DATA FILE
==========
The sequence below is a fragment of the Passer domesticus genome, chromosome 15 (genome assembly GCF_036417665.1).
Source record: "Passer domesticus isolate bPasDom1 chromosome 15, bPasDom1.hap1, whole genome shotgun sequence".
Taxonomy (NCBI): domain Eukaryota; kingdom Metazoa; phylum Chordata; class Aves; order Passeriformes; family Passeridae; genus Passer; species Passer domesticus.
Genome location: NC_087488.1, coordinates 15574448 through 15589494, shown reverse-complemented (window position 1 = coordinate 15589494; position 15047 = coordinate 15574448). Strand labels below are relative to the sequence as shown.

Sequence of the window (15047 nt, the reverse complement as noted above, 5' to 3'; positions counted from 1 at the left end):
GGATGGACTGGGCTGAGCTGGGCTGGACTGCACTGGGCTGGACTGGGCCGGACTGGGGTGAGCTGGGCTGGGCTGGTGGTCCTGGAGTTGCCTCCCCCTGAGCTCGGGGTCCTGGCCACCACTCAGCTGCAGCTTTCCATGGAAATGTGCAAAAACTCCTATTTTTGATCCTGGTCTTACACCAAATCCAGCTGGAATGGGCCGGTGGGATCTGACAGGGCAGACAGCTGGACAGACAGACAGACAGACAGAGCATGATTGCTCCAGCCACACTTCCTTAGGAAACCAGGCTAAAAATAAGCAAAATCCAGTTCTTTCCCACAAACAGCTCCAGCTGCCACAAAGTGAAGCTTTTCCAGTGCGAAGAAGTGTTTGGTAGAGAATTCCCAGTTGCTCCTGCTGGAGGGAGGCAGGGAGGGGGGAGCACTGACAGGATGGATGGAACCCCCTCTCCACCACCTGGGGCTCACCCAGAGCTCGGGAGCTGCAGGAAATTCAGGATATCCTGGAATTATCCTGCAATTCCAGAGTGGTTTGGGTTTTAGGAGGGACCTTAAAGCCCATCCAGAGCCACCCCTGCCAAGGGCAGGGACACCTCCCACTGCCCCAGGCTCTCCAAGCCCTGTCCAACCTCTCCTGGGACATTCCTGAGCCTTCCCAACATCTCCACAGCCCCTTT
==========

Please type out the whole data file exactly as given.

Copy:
The sequence below is a fragment of the Passer domesticus genome, chromosome 15 (genome assembly GCF_036417665.1).
Source record: "Passer domesticus isolate bPasDom1 chromosome 15, bPasDom1.hap1, whole genome shotgun sequence".
Taxonomy (NCBI): domain Eukaryota; kingdom Metazoa; phylum Chordata; class Aves; order Passeriformes; family Passeridae; genus Passer; species Passer domesticus.
Genome location: NC_087488.1, coordinates 15574448 through 15589494, shown reverse-complemented (window position 1 = coordinate 15589494; position 15047 = coordinate 15574448). Strand labels below are relative to the sequence as shown.

Sequence of the window (15047 nt, the reverse complement as noted above, 5' to 3'; positions counted from 1 at the left end):
GGATGGACTGGGCTGAGCTGGGCTGGACTGCACTGGGCTGGACTGGGCCGGACTGGGGTGAGCTGGGCTGGGCTGGTGGTCCTGGAGTTGCCTCCCCCTGAGCTCGGGGTCCTGGCCACCACTCAGCTGCAGCTTTCCATGGAAATGTGCAAAAACTCCTATTTTTGATCCTGGTCTTACACCAAATCCAGCTGGAATGGGCCGGTGGGATCTGACAGGGCAGACAGCTGGACAGACAGACAGACAGACAGAGCATGATTGCTCCAGCCACACTTCCTTAGGAAACCAGGCTAAAAATAAGCAAAATCCAGTTCTTTCCCACAAACAGCTCCAGCTGCCACAAAGTGAAGCTTTTCCAGTGCGAAGAAGTGTTTGGTAGAGAATTCCCAGTTGCTCCTGCTGGAGGGAGGCAGGGAGGGGGGAGCACTGACAGGATGGATGGAACCCCCTCTCCACCACCTGGGGCTCACCCAGAGCTCGGGAGCTGCAGGAAATTCAGGATATCCTGGAATTATCCTGCAATTCCAGAGTGGTTTGGGTTTTAGGAGGGACCTTAAAGCCCATCCAGAGCCACCCCTGCCAAGGGCAGGGACACCTCCCACTGCCCCAGGCTCTCCAAGCCCTGTCCAACCTCTCCTGGGACATTCCTGAGCCTTCCCAACATCTCCACAGCCCCTTT